The viticulture and enology steering committee created a quarterly electronic newsletter, Appellation Cornell, to provide in-depth research articles written for laypersons, as well as faculty profiles, student profiles, industry profiles, and brief articles to highlight research, extension, and teaching activities of Cornell's Viticulture and Enology Program to a national and international audience. In its first year, readership comprised 1000 to 1500 online subscribers in 45 states, three Canadian provinces, Europe, Australia, and New Zealand. Fifty articles were published in 2010.
Environmental change affects all organisms either directly by physiological effects or indirectly by influencing the organisms with which they interact. My work investigates how ecological interactions are altered and how organisms evolve in response to these changes. The objective is to understand the trajectory and rate of these responses.
Powdery mildew is one of the world's most destructive diseases of grapevines. We know that infection of grapevines occurs as soon as they begin to grow in spring, but epidemics seem to stall for about six weeks and go nowhere fast. We've found that it's our cold nights that are suppressing the disease. Two modes of action are suggested. First, cold nights stimulate a temporary defense response in the youngest, and ordinarily most-susceptible, leaves. Second, cold causes direct damage to the mildew colonies.
The primary focus of this project is to support the existing and expanding grape and wine industries in New York and other states east of the Rocky Mountains by increasing the abilities of grape producers and their advisers to manage infectious diseases that limit profitability and preclude sustainable production if not addressed adequately. Additionally, the project has several components that are applicable to the grape industry in the western U.S. and to those in overseas locations.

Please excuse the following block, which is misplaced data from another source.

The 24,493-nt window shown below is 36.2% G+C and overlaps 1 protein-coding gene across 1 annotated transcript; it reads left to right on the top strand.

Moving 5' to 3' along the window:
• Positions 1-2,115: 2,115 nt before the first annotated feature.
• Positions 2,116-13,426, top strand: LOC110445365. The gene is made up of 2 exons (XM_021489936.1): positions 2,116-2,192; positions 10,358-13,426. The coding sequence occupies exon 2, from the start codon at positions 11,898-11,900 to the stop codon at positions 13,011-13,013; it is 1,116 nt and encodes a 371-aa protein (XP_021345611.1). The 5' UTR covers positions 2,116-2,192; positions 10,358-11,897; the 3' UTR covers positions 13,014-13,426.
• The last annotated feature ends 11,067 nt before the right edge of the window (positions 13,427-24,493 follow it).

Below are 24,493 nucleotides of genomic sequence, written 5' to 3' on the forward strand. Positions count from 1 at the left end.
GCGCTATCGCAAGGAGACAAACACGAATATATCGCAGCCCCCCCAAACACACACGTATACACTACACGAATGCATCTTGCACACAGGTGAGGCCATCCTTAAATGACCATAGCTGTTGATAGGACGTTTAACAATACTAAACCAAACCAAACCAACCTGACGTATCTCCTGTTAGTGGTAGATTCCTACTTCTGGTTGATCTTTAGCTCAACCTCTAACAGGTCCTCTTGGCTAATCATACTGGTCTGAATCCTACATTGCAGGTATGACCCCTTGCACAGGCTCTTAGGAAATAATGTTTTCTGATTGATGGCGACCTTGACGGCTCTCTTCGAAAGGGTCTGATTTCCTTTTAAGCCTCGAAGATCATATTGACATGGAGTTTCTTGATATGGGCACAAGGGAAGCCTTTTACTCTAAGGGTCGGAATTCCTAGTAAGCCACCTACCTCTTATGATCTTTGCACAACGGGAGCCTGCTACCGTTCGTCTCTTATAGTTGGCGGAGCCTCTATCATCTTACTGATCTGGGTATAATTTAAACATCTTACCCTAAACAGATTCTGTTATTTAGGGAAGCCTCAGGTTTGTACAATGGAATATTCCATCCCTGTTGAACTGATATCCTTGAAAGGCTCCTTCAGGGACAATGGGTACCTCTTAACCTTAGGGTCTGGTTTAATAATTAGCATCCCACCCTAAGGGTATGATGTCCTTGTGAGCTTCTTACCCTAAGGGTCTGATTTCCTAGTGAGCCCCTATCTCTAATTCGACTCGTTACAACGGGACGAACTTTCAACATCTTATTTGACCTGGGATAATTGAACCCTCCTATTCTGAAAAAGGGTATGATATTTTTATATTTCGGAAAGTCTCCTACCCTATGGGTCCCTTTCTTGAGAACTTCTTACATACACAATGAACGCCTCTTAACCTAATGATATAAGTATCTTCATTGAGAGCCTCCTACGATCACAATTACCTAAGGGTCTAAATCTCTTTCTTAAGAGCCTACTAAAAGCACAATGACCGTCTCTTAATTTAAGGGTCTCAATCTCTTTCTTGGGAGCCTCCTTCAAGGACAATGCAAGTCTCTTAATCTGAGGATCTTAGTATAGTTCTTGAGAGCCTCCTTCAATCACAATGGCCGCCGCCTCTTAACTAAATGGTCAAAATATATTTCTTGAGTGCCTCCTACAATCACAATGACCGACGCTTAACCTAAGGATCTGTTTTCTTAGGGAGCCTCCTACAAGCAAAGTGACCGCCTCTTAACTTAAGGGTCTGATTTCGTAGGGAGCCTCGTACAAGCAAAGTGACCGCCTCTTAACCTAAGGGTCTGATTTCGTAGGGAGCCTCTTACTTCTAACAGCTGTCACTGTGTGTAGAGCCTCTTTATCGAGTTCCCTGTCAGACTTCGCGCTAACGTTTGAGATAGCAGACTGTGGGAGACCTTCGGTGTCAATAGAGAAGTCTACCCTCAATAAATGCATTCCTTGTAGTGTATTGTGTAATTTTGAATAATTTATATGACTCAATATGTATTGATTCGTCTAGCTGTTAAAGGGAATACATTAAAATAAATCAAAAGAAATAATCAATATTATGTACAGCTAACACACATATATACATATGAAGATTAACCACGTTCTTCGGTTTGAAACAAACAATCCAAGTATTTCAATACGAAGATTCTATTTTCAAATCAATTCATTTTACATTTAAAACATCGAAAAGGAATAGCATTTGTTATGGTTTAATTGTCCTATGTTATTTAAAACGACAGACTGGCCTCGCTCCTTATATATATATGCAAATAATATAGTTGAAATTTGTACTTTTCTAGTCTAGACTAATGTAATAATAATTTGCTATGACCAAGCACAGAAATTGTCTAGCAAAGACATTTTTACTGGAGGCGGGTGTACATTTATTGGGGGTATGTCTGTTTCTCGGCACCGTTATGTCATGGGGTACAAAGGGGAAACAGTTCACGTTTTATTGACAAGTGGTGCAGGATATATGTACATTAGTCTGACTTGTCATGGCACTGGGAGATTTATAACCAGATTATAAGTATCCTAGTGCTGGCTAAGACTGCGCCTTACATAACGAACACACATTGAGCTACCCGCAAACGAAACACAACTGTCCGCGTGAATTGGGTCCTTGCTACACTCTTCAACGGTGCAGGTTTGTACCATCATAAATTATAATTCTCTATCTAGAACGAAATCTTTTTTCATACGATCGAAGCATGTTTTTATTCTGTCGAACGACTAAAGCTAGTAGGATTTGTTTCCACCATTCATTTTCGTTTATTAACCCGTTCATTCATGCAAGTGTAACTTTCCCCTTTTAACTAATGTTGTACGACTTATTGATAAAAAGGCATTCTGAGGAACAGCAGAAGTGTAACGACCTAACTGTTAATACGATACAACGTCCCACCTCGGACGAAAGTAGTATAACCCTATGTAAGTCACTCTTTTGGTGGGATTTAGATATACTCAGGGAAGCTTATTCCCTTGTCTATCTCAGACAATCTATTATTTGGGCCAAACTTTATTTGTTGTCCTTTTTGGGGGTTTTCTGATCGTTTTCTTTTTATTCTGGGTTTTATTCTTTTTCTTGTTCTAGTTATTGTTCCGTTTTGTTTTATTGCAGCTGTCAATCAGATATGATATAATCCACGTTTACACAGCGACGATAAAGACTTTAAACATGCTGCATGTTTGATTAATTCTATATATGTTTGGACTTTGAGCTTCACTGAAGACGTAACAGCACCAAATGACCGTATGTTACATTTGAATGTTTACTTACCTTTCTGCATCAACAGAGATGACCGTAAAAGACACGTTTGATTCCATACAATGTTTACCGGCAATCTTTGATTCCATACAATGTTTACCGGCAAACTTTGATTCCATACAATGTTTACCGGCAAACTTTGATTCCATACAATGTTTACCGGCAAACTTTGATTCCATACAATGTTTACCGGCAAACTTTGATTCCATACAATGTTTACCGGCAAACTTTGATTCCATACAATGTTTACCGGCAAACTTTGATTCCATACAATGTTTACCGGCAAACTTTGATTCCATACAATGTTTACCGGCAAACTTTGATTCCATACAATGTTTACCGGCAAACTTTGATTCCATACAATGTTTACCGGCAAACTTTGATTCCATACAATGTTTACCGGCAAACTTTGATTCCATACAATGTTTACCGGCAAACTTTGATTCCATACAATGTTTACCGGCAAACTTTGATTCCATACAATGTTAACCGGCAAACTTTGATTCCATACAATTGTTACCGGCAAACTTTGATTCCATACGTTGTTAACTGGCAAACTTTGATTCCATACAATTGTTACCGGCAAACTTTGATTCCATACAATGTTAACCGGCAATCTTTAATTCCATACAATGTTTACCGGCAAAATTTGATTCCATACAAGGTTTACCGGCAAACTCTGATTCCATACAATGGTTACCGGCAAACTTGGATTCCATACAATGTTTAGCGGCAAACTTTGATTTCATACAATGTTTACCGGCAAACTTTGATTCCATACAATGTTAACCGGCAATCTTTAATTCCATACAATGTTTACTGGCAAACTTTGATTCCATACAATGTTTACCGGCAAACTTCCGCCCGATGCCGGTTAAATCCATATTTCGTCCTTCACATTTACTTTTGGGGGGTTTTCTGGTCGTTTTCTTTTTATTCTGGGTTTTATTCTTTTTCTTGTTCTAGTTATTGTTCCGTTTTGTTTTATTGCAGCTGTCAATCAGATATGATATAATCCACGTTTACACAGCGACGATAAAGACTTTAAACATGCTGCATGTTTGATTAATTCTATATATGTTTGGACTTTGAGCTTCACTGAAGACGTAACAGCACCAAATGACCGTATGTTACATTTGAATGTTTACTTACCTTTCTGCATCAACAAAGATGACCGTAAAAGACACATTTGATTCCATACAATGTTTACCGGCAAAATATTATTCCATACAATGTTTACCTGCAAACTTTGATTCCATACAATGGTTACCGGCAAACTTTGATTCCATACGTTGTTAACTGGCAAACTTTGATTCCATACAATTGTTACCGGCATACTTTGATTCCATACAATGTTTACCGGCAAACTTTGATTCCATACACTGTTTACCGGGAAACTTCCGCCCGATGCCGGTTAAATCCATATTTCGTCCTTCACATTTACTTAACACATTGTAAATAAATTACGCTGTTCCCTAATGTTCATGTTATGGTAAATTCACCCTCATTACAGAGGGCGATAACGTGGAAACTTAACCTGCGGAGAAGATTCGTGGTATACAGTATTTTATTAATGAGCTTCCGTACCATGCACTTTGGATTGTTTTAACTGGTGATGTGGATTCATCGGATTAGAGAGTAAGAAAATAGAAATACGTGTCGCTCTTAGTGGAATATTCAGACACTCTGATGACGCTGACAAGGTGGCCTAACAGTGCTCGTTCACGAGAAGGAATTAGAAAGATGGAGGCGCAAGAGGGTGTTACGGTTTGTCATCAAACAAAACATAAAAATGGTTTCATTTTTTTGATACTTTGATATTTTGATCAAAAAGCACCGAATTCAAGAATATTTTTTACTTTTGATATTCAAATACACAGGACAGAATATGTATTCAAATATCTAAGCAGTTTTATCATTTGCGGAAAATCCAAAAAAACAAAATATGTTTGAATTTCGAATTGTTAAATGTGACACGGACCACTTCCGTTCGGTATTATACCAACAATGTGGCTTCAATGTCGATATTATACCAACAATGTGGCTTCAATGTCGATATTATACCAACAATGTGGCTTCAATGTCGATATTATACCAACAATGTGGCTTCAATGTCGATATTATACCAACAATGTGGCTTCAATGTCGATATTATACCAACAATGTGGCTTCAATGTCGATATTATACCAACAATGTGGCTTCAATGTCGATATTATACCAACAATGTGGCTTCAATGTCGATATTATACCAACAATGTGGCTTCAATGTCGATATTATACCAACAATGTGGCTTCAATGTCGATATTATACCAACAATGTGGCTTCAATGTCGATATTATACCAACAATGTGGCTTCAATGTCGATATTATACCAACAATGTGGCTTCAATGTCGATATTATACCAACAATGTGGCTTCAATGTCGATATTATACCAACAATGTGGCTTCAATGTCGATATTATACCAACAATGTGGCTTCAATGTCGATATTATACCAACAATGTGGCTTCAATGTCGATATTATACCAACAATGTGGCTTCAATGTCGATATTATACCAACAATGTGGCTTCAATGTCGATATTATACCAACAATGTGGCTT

Invasive plants change plant communities and ecosystem function across North America. My work assesses how changes in plant communities and management of invasive plants using biological control affects a wide range of native biota.
The objectives of this project are (1) to determine what species of Phytophthora are causing decline and death of European beech in northeast U.S. landscapes, (2) the geographic and host ranges of the respective pathogens, (3) determine why these diseases have become so prevalent in recent years, and (4) to develop reliable management strategies.
eClips is a digital database of 10,000 clips and more than 40 podcasts, focused on entrepreneurship, business, and leadership. The material is based on hundreds of in-depth interviews as well as business presentations. eClips makes it possible for business people (including small business owners and entrepreneurs), educators, and students to find targeted and focused information, because it is organized by entrepreneur, company, demographics, topics, and keywords.
Pollution of our water resources with sediment and absorbed chemicals caused by erosion remains an acute environmental problem. The ultimate goal of this project is to integrate all processes controlling erosion and sediment and pollutant transport from agricultural land to the nation`s water supplies.
It`s no surprise that severely diseased grapes make poor wine. However, we found that even trace levels of powdery mildew set in motion a sequence of events that results in severely downgraded and wine that could not be sold. The damage is not due to the powdery mildew itself, but to how it shifts the naturally occurring (and normally beneficial) microbial community on grape berries towards one that produces foul flavors and odors during winemaking.
This project has improved the turfgrass industry's understanding of the proper use of potassium fertilizers. This work has had to overcome more than 50 years of prejudice toward the use of potassium fertilizer, and only after several studies and practitioners demonstrating the value of reducing applications has the industry begun to shift away from gratuitous use.